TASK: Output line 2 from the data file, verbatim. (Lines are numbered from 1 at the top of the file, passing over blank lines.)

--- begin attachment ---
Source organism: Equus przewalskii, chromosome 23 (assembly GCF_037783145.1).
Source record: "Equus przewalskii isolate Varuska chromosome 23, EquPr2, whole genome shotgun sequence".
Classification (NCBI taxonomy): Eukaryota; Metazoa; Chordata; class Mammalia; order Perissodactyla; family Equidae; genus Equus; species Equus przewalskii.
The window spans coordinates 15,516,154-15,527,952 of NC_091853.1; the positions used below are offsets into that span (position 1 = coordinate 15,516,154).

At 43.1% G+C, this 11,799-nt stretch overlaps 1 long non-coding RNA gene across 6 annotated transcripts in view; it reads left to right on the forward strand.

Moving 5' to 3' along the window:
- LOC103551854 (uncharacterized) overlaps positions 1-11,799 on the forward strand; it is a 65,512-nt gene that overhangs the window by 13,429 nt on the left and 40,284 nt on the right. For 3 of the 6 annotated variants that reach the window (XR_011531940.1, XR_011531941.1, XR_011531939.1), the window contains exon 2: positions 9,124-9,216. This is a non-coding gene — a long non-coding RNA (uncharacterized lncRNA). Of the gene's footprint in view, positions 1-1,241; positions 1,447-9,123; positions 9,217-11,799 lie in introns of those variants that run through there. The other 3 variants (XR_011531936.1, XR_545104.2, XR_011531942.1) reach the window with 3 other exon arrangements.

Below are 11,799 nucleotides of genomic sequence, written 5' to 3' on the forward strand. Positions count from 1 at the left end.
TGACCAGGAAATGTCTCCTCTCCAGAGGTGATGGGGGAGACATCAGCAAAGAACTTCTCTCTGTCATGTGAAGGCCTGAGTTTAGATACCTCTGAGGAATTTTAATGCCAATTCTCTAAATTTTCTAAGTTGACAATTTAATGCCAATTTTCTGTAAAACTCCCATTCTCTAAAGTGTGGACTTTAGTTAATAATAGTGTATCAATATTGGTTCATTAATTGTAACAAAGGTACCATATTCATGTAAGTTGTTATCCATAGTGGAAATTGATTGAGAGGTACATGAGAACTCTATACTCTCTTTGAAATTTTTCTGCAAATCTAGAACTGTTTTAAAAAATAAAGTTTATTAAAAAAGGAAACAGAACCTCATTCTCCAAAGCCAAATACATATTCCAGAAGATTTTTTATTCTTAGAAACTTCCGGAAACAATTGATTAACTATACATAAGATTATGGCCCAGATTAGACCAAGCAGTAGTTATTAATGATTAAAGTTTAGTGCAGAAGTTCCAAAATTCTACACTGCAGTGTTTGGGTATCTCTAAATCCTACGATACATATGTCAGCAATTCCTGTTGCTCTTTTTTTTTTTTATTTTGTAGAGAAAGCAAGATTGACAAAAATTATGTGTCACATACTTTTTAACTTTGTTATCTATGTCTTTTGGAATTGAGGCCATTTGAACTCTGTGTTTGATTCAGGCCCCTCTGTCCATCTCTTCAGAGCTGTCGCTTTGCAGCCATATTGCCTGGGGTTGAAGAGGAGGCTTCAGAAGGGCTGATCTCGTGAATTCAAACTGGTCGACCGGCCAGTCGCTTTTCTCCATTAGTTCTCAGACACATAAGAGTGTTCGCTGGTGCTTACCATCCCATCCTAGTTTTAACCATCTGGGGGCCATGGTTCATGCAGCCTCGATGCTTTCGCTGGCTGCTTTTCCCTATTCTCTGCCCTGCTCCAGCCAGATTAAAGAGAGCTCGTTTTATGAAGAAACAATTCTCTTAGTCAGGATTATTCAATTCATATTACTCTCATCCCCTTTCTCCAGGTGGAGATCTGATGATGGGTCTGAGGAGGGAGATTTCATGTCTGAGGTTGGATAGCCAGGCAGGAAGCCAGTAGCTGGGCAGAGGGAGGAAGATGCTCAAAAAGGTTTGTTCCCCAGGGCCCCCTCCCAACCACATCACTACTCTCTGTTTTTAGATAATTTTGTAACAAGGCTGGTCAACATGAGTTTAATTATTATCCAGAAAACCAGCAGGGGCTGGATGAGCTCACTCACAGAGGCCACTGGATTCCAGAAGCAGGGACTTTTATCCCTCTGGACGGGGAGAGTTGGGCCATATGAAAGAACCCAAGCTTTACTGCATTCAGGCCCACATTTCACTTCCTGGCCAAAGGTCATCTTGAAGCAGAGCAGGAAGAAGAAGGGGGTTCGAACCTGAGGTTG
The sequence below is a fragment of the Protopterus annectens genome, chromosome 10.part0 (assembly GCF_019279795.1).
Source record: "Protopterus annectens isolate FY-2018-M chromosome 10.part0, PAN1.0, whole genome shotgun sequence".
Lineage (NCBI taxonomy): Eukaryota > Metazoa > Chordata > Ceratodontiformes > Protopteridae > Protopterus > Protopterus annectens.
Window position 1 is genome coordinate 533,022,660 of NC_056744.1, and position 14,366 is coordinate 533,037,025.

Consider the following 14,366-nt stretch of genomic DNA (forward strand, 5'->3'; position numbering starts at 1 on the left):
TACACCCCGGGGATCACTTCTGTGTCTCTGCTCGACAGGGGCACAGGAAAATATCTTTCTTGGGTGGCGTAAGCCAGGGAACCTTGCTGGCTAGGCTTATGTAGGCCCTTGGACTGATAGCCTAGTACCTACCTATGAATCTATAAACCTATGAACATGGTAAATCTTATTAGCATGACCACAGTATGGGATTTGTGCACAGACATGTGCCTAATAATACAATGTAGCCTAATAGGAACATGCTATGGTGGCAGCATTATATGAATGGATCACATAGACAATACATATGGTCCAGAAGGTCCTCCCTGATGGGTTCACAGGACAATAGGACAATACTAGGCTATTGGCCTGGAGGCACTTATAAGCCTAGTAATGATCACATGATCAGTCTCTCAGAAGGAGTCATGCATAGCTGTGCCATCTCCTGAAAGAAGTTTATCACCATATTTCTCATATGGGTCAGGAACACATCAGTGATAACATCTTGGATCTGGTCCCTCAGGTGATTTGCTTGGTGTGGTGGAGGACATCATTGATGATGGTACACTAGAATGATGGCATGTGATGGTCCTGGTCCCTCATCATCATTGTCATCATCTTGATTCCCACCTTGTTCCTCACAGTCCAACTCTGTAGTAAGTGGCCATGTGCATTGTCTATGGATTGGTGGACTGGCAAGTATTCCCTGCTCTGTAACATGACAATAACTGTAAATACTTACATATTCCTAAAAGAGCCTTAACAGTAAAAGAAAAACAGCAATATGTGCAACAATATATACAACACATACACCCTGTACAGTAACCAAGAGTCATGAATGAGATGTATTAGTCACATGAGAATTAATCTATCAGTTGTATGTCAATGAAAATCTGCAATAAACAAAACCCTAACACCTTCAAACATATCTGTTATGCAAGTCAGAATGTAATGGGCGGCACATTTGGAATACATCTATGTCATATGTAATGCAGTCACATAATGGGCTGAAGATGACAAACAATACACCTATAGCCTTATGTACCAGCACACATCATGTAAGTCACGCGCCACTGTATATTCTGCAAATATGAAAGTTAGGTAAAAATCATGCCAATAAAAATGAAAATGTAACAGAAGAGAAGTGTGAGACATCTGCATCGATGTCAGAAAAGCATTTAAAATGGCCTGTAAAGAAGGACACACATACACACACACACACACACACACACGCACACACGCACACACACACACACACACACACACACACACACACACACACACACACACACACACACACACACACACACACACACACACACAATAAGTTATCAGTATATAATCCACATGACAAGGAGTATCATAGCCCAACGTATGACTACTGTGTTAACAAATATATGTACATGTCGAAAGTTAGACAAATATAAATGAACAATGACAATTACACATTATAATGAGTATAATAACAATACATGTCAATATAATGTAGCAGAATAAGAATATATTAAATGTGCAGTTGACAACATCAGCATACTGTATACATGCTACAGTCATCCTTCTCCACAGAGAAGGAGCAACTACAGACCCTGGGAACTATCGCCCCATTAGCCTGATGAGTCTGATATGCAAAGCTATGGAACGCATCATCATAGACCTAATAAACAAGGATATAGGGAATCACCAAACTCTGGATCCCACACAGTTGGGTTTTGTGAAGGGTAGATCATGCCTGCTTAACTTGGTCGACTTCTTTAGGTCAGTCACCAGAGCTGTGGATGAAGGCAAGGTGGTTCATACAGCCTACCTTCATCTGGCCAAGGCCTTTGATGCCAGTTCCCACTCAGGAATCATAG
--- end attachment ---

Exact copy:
Source record: "Equus przewalskii isolate Varuska chromosome 23, EquPr2, whole genome shotgun sequence".